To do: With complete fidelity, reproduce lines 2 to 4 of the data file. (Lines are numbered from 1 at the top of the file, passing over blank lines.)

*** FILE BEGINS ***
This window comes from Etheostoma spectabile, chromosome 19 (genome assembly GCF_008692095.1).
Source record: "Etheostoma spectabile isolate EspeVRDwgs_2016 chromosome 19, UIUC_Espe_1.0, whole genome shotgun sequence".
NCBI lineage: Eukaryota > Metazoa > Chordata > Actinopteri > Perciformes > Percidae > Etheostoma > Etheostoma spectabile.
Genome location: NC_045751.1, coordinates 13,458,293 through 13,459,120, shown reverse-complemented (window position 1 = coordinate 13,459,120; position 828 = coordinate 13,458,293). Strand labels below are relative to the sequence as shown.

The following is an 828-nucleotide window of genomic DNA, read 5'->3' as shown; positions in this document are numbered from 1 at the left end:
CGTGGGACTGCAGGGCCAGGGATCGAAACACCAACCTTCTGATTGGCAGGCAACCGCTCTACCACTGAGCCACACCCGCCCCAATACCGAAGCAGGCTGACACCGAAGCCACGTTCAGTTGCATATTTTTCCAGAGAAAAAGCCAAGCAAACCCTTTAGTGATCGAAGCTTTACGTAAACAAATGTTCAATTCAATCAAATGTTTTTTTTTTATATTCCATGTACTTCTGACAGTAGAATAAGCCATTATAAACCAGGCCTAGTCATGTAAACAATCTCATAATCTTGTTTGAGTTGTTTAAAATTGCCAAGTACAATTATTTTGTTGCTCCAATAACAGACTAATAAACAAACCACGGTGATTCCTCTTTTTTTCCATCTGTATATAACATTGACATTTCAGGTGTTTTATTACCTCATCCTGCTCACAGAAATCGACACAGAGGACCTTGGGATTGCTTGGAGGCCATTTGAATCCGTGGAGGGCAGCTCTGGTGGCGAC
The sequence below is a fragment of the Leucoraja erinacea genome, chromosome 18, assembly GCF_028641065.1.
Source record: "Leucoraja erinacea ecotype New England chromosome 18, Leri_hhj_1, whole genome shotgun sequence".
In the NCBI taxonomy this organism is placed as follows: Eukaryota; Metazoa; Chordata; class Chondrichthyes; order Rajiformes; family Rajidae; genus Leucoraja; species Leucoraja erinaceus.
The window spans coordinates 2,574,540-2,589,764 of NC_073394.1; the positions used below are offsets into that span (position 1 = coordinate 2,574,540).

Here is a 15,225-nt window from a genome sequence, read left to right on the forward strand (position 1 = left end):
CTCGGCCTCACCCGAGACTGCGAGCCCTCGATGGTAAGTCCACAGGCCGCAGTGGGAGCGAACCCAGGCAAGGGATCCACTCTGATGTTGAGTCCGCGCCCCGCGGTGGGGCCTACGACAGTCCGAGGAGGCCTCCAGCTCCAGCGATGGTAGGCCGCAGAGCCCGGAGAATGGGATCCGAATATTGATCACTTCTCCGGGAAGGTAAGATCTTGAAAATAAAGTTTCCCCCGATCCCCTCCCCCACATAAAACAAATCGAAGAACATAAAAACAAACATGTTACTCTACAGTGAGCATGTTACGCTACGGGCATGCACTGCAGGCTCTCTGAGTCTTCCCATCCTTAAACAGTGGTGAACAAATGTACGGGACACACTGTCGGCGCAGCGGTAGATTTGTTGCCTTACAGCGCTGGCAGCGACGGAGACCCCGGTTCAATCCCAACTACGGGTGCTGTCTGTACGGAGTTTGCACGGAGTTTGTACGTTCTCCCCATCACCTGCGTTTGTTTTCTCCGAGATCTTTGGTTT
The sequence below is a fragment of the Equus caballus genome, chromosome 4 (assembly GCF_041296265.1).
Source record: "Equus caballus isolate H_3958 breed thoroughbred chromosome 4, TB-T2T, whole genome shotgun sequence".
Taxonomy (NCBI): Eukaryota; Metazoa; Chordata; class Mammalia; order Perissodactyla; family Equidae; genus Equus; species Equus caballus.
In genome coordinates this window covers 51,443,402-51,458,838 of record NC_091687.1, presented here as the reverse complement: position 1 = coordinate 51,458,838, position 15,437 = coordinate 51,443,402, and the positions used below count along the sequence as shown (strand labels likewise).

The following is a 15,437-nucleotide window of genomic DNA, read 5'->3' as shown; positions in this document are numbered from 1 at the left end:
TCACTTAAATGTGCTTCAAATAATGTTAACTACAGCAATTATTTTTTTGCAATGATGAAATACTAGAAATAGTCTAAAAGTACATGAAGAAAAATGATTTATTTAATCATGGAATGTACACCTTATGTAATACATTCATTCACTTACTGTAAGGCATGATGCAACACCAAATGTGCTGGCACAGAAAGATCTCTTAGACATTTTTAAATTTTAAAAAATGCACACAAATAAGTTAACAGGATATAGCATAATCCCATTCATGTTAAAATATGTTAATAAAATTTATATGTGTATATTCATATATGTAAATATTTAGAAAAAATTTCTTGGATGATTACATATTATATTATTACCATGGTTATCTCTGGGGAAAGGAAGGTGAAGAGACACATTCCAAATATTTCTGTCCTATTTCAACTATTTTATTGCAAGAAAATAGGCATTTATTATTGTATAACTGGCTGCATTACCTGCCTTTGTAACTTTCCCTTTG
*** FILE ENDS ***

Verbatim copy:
Source record: "Etheostoma spectabile isolate EspeVRDwgs_2016 chromosome 19, UIUC_Espe_1.0, whole genome shotgun sequence".
NCBI lineage: Eukaryota > Metazoa > Chordata > Actinopteri > Perciformes > Percidae > Etheostoma > Etheostoma spectabile.
Genome location: NC_045751.1, coordinates 13,458,293 through 13,459,120, shown reverse-complemented (window position 1 = coordinate 13,459,120; position 828 = coordinate 13,458,293). Strand labels below are relative to the sequence as shown.